18. DianaLC says:

    Humanity’s future comes one step at a time.
    I’m turning 70, and I’m amazed at how far we’ve come during my lifetime. The space programs provide us with, I think, the happiest news we get for this troubled planet.

  19. Tyler says:

    The crossroads of the West:
    -establish civilization across the stars
    -continue to babysit functional retards unable to establish a functional civilization
    Which way, Western Man?

  20. Babak Makkinejad says:

    That is what I am saying.
    Could we please have the Great Lakes once you decamp from this planet?

  21. Apenultimate says:

    For those who want to watch it live tomorrow, usually has a link from their front page. Or you can go directly to SpaceX’s live YouTube channel:
    I believe launch is intended at 1:30 PM Eastern Time, 10:30 AM Pacific Time tomorrow/Tuesday, so tune in a half hour or so ahead of that.

  22. different clue says:

    Babak Makkinejad,
    ( reply to comment 20)
    We, the Earthside Remainers of Great Lakestan, would probably object to your request for the Great Lakes.

  23. Barbara Ann says:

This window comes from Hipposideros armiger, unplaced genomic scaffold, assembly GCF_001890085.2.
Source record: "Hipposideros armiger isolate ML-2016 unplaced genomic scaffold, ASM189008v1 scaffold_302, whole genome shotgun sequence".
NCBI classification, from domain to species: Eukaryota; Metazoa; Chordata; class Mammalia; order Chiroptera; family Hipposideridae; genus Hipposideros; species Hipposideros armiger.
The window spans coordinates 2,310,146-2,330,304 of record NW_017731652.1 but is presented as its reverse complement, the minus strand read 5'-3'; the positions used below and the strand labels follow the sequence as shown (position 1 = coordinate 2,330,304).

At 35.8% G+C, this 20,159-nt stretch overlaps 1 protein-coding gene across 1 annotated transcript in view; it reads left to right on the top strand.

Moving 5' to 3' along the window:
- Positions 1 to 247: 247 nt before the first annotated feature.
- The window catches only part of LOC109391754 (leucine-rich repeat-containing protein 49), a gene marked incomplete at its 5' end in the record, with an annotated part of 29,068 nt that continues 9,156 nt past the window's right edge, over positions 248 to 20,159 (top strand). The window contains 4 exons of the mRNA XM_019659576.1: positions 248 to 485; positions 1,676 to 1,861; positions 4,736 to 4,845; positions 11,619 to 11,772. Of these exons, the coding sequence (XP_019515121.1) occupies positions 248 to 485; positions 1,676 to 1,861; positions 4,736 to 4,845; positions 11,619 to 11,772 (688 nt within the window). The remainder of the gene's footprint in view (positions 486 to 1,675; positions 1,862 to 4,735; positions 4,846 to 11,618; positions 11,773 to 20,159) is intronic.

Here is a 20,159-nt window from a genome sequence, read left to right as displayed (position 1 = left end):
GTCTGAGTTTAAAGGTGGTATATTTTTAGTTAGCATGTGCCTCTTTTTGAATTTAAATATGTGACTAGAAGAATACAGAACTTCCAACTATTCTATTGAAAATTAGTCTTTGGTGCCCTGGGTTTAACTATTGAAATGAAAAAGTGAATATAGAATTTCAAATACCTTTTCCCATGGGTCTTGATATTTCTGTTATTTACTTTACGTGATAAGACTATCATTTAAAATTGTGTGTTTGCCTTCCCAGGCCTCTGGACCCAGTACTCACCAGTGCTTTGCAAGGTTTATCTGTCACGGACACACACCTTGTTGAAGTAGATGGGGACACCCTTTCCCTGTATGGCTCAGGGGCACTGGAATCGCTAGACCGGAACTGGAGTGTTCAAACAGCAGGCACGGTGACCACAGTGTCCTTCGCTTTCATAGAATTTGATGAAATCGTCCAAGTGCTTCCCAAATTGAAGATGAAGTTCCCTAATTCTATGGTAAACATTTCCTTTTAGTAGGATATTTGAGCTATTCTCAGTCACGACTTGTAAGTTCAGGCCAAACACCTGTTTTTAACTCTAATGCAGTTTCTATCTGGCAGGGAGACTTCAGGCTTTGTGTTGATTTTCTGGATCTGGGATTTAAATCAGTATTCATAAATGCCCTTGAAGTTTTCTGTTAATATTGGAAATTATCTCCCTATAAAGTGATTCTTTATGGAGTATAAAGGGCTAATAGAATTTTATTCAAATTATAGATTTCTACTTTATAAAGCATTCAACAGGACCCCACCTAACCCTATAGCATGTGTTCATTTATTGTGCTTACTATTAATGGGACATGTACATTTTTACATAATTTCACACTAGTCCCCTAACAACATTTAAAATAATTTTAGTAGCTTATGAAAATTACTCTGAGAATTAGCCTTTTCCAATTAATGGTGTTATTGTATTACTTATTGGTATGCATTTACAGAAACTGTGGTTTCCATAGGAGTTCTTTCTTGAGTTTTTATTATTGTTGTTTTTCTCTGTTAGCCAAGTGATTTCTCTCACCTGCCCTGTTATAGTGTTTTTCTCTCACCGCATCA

I’d advise you to be wary if assigned to ‘B’ Ark, especially if it is scheduled to be sent off first.

  24. BillWade says:

    It’s off, wow!

  25. JPB says:

    Beautiful launch!

  26. WOW!!
    “Blasting, billowing, bursting forth
    With the power of ten billion butterfly sneezes”
    That was exhilarating to watch. First that magnificent launch and then the simultaneous landing of the two boosters. The Moody Blues ode to Apollo 11, Higher and Higher, filled my head and drowned out my tinnitus. Then the views of that ruby red roadster with star-man at the wheel was just icing on the cake.
    I just feel like sharing my thoughts from a few years ago here on SST when I reminisced about the night of the first moon landing.
    “Forty-five years ago this night, Neil Armstrong became the first man to step onto the moon. It was an exhilarating event in the U.S. and in much of the world. I did not see it on TV. Instead, I was camping with two of my friends. On this night, forty-five years ago, we were lying in our sleeping bags on a thick bed of pine needles on the crest of a pine covered hill overlooking a local reservoir. The land was posted, but we were adept at stealth camping. We had a perfect view of the full moon on that clear, warm night. Normally, we never had a radio or even a watch when we camped. But this time we made an exception. I carried a small transistor radio to listen to Walter Cronkite narrate the landing. Looking back on it, we made the right decision. It was glorious to be surrounded by nature looking at the moon with our own eyes while listening to history being made.”

  27. Croesus says:

    They did it! SpaceX got Musk’s Roadster off the ground!
    Thanks, Col. Lang; but for this website, I would not have known about this great adventure.

  28. Imagine says:

    Successful lift-off at 3:45PM EST. The twin boosters landed about 5 minutes later.